Helmets for cricketers instead of cyclists

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RickH
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Re: Helmets for cricketers instead of cyclists

Postby RickH » 1 Dec 2017, 4:27pm

thirdcrank wrote:My main point was that the conventions / instincts / whatever, which deter somebody from targeting the human head with a cricket ball are diminished if that head is protected with a helmet. I don't know what the current rules are about fielders wearing them as it's a long time since I watched any, but a fielder in a helmet might have fewer concerns about being close enough to the bat to risk being hit by it rather than the ball.

Reminds me of my friend at school.

He was knocked out while wicket-keeping (before anyone wore helmets, at least I don't remember seeing one in those days - mid 70s). A ball was bowled, the lad batting took a mighty swing back to hit the oncoming ball. As he did so he lost his grip on the bat which flew back over the wicket & hit my friend on the head! :shock:

Bonefishblues
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Re: Helmets for cricketers instead of cyclists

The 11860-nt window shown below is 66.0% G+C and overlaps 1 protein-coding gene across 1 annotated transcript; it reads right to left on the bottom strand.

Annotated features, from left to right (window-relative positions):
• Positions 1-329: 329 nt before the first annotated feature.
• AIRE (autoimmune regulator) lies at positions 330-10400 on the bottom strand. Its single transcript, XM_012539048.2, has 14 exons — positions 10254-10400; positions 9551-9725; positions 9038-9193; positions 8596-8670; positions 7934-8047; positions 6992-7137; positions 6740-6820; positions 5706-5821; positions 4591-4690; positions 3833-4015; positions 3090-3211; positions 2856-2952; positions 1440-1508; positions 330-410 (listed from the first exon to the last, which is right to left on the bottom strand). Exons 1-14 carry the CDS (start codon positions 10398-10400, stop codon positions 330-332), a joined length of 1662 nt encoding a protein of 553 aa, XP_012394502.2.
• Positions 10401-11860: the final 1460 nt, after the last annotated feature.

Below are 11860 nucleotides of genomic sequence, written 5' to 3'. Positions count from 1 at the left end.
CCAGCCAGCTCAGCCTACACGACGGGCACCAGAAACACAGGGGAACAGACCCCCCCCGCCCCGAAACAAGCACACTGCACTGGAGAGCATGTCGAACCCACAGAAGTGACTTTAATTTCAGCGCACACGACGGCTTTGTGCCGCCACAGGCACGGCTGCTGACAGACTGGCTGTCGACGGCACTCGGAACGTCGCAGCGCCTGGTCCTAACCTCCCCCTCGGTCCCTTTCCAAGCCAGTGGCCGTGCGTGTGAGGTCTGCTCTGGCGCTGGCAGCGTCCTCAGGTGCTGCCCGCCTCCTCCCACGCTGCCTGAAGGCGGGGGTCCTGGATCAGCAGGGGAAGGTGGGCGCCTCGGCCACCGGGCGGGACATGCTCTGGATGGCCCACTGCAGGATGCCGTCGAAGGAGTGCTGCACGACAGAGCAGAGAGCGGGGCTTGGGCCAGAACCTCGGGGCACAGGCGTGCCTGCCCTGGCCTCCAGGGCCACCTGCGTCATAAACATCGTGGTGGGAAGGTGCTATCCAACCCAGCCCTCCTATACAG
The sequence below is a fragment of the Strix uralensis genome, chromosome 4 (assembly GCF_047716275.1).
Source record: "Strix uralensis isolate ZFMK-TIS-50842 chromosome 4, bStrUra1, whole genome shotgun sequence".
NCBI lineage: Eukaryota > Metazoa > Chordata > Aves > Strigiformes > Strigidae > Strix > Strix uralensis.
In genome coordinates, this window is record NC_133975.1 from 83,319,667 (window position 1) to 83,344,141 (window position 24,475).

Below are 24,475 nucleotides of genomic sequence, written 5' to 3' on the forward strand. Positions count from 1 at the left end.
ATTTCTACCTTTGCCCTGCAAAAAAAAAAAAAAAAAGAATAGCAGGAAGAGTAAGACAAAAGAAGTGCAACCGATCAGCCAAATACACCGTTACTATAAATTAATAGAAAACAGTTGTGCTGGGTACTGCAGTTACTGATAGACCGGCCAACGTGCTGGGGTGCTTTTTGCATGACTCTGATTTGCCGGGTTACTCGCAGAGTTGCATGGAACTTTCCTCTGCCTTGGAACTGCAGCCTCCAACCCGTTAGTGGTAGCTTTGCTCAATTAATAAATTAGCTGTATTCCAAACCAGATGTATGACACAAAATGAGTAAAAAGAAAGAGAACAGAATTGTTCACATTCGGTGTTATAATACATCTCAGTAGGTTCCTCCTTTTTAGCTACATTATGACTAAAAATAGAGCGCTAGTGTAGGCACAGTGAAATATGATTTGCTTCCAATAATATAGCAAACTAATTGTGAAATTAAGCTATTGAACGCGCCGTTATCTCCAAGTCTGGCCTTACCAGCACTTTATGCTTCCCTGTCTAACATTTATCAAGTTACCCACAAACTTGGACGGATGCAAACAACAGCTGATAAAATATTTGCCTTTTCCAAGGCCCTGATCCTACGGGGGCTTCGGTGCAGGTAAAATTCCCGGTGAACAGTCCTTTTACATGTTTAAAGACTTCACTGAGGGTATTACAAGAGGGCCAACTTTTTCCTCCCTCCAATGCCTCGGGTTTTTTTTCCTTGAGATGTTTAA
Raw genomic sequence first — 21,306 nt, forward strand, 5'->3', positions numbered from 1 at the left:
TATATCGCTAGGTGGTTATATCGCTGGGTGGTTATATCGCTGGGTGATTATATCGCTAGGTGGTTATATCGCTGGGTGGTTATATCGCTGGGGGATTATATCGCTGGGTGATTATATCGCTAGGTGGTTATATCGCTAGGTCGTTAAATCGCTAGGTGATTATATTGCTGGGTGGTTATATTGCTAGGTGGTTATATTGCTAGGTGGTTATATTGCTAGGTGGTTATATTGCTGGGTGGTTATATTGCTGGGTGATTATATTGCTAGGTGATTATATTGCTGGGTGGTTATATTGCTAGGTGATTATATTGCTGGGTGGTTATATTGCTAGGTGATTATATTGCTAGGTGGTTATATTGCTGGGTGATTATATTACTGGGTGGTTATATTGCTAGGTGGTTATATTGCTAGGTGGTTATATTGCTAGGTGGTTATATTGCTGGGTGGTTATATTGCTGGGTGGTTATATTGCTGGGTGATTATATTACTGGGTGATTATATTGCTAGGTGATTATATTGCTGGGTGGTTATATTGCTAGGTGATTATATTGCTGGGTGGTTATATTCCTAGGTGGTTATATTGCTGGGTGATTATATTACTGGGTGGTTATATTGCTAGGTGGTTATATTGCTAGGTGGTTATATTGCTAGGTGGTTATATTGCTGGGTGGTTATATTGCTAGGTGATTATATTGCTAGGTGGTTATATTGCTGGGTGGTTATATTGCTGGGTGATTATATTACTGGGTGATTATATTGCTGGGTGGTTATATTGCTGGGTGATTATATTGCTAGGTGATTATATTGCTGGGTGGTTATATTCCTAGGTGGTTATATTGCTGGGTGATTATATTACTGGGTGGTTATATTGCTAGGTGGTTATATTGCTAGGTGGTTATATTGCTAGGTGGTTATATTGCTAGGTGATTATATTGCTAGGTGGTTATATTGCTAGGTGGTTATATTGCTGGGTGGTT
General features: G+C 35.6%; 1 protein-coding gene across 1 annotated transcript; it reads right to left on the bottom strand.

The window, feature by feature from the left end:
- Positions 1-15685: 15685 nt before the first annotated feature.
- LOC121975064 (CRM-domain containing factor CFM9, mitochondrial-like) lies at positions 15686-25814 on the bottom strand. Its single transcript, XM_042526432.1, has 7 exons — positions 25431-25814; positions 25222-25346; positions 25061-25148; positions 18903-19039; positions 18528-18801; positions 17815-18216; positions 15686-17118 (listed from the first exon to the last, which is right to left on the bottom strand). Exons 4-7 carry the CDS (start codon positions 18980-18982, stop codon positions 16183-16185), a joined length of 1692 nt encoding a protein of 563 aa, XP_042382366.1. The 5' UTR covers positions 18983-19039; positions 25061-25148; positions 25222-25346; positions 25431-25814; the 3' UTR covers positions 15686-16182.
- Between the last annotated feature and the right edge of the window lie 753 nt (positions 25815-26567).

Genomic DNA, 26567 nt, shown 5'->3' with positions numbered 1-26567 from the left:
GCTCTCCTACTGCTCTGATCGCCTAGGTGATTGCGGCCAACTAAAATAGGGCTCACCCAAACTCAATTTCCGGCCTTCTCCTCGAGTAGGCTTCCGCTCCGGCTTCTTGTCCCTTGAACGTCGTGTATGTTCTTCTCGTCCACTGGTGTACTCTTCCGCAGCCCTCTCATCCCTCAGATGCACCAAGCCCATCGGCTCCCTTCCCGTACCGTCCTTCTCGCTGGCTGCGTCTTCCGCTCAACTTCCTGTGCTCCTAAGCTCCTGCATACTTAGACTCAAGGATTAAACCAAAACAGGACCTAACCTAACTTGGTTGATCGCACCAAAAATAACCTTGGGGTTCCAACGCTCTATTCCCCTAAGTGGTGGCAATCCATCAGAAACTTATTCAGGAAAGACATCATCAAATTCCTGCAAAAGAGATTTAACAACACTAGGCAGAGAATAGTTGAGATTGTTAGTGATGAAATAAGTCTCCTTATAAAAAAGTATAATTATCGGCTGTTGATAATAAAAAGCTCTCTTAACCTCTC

Postby Bonefishblues » 1 Dec 2017, 5:41pm

The utility cyclist wrote:batsmen less skilled at high balls nowadays and get struck more often including death, classic risk compensation.
Helmet manufacturers have stated Phil Hughes death could not be prevented by ANY modern/improved helmet (he was wearing one), solution should be to ban bouncers {FFE - family-friendly edit }. I say this as an ex medium quick/
Gridiron had deaths and they brought in helmets, consequence, more TBIs and even more deaths, suicides, early onset dementia etc, boxing, more tbi cases, helmets are NEVER EVER THE ANSWER!

Are there stats on this?

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The utility cyclist
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Re: Helmets for cricketers instead of cyclists

Postby The utility cyclist » 1 Dec 2017, 8:36pm

I haven't looked tbh but I've watched the sport a fair bit since the very early 80s played a couple of seasons in the North at a reasonably competitive std and two more in the South.
So anecdotal observations at all levels.
However just like nfl, just like cycling, just like boxing wearing helmets has had a negative effect on overall safety including to the head, the effects of risk homeostasis are very well documented and can be seen. You only have to look at the differences between rugby and gridiron (I've played both though gridiron briefly), rugby banned shoulder charges, have clamped down on head shots, have made penalising reckless tackles more so players have adapted what they do and take more responsibility.
In cricket the helmet clearly doesn't prevent death, in fact it's such a rare occurence even despite the reckless and deliberate targetting of the head that there are THREE incidents of death from a batter .dying after being struck by a ball, two in the helmet wearing era, one in 1870.
Wearing helmets was never the solution to something that was not a major problem before.